A Polish Novel of Jewish Gangsters in Old Warsaw

Published in Polish in 2017 to much acclaim, and now available in English translation, Szczepan Twardoch’s The King of Warsaw is set in 1937 and has as its protagonist a Jewish gangster-cum-professional boxer. Such a setup—especially given Poland’s continued, tortured relationship with its bygone Jews—could be a recipe for anti-Semitism or, at the very least, the perpetuation of ugly stereotypes. But Eddy Portnoy finds instead an impressive work of literary fiction:

[W]hat are we to make of Twardoch, a non-Jewish Pole who has written a crime novel featuring a volatile Jewish gangster who, among many, many brutal and nefarious acts, slices and dices a fellow Jew? Will there be complaints from the cultural-appropriations department of the Jewish communal trust? Perhaps. Though if Jews are to take their history and literature seriously, then they should be able to accept Jews of all kinds in historical and literary works, from the best to the worst. Moreover, if the product is good, it shouldn’t matter who’s writing.

If anything, Twardoch should be thanked for delving into the lower depths of Jewish gangland because he has made aspects of interwar Jewish Warsaw come brilliantly alive. The last time a Jewish crime story reached the heights of Polish bestseller lists was in 1933, when Urke Nachalnik, the nom de guerre of the yeshiva-boy-turned-gangster Yitzkhok Farberovitsh, published his jailhouse memoir. The book was so popular it won him early release from prison.

These are details [in the book] only a historian would notice, but Twardoch’s research has paid off. He manages to create a truly believable simulacrum of interwar Warsaw, its streets, its clattering markets, its whorehouses, its upscale restaurants, and its denizens—Jews and Poles of all persuasions—all of which sucks the reader into an atmosphere in which Jewish and Polish Warsaw abutted one another, were intertwined, and yet were also completely separate. He doesn’t shy away from depicting harsh Polish anti-Semitism but does avoid the tangled thicket of religious culture because this story is one of secular Jews, though they are certainly not entirely denuded of tradition.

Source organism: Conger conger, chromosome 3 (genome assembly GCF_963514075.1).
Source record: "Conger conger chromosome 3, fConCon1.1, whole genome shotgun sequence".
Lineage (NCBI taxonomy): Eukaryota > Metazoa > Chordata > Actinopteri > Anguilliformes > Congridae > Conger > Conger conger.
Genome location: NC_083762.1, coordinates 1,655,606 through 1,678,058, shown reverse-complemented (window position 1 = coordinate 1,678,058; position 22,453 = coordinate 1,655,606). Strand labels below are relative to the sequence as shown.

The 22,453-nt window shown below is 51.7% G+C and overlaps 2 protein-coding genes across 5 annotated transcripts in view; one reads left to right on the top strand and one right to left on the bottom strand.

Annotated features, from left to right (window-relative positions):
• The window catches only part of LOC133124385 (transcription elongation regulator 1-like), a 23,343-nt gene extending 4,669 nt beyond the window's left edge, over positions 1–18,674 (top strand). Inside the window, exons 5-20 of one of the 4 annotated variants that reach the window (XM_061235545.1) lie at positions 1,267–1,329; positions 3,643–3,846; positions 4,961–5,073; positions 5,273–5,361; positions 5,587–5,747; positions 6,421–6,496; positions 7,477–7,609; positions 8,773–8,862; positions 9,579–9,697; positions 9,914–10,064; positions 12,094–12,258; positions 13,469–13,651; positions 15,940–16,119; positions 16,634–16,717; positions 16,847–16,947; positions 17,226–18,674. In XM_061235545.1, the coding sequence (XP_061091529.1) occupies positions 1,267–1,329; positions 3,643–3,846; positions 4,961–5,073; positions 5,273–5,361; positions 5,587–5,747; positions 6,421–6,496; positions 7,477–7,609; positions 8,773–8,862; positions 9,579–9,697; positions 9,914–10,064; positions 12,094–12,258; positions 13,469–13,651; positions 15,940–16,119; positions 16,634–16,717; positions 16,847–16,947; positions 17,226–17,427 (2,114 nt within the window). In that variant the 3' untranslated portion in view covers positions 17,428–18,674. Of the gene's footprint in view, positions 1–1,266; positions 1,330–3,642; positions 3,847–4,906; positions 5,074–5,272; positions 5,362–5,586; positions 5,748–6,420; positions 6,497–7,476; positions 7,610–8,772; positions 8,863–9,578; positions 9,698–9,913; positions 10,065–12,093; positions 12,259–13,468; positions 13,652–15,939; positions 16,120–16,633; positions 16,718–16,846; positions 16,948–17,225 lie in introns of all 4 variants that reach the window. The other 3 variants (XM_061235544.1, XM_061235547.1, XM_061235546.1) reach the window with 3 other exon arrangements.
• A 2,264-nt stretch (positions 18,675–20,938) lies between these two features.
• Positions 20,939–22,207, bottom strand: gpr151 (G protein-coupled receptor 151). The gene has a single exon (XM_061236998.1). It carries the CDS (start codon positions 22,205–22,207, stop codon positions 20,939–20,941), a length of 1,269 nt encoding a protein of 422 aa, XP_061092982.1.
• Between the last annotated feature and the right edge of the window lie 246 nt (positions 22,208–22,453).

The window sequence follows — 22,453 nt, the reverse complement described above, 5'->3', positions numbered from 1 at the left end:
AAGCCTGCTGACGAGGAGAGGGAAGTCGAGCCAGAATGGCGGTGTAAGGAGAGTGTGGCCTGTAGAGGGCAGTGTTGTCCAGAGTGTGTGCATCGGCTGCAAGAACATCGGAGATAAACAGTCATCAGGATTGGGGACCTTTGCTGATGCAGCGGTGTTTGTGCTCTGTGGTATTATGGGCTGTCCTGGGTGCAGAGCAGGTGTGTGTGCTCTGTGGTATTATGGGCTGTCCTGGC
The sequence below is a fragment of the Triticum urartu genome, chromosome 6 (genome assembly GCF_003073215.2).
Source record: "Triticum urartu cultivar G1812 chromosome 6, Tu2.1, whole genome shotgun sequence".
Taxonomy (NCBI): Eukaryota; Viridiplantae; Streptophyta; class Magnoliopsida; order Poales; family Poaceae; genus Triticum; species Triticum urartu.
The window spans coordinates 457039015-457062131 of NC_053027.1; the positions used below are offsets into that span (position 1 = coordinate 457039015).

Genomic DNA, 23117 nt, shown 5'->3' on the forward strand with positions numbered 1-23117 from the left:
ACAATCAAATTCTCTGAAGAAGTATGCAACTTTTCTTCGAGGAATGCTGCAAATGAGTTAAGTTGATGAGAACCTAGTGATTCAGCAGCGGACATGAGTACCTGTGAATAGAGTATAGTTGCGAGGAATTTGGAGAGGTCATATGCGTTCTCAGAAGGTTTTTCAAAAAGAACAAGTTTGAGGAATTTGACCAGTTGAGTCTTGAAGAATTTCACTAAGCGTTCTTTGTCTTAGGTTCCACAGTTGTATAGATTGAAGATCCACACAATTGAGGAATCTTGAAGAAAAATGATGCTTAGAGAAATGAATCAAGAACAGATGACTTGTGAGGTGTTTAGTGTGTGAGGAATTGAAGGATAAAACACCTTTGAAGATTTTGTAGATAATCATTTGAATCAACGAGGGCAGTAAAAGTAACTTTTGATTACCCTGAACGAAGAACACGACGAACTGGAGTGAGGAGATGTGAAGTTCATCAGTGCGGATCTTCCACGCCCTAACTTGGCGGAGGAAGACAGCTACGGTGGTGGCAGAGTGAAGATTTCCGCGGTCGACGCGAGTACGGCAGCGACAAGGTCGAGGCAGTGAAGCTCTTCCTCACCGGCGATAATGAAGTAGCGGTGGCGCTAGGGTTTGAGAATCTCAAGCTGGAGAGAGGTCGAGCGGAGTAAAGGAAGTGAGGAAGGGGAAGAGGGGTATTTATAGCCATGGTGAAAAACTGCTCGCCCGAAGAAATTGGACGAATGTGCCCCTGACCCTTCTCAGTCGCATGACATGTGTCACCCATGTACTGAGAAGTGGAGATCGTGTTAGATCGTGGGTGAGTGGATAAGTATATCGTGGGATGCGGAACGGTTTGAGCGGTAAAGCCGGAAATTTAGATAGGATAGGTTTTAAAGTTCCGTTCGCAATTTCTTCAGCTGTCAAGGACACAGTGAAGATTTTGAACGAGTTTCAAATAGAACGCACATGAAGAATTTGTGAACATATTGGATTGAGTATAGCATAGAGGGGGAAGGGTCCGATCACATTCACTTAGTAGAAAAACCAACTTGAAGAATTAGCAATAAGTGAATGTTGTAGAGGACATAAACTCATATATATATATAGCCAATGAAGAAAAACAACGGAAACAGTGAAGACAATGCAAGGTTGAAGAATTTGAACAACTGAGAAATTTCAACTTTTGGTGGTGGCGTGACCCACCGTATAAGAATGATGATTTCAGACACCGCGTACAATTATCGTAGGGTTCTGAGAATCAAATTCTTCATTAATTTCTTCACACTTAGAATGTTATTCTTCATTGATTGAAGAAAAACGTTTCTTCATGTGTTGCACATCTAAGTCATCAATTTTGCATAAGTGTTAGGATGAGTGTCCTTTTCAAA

Moreover, Twardoch is completely dedicated to his characters. He is never done with exploring their personalities—at least not until he kills them off.

Read more at Jewish Review of Books

More about: Crime, Polish Jewry

While Israel Is Distracted on Two Fronts, Iran Is on the Verge of Building Nuclear Weapons

Iran recently announced its plans to install over 1,000 new advanced centrifuges at its Fordow nuclear facility. Once they are up and running, the Institute for Science and International Security assesses, Fordow will be able to produce enough highly enriched uranium for three nuclear bombs in a mere ten days. The U.S. has remained indifferent. Jacob Nagel writes:

For more than two decades, Iran has continued its efforts to enhance its nuclear-weapons capability—mainly by enriching uranium—causing Israel and the world to concentrate on the fissile material. The International Atomic Energy Agency recently confirmed that Iran has a huge stockpile of uranium enriched to 60 percent, as well as more enriched to 20 percent, and the IAEA board of governors adopted the E3 (France, Germany, UK) proposed resolution to censure Iran for the violations and lack of cooperation with the agency. The Biden administration tried to block it, but joined the resolution when it understood its efforts to block it had failed.

To clarify, enrichment of uranium above 20 percent is unnecessary for most civilian purposes, and transforming 20-percent-enriched uranium to the 90-percent-enriched product necessary for producing weapons is a relatively small step. Washington’s reluctance even to express concern about this development appears to stem from an unwillingness to acknowledge the failures of President Obama’s nuclear policy. Worse, writes Nagel, it is turning a blind eye to efforts at weaponization. But Israel has no such luxury:

Israel must adopt a totally new approach, concentrating mainly on two main efforts: [halting] Iran’s weaponization actions and weakening the regime hoping it will lead to its replacement. Israel should continue the fight against Iran’s enrichment facilities (especially against the new deep underground facility being built near Natanz) and uranium stockpiles, but it should not be the only goal, and for sure not the priority.

The biggest danger threatening Israel’s existence remains the nuclear program. It would be better to confront this threat with Washington, but Israel also must be fully prepared to do it alone.

Read more at Ynet

More about: Iran nuclear program, Israeli Security, Joseph Biden, U.S. Foreign policy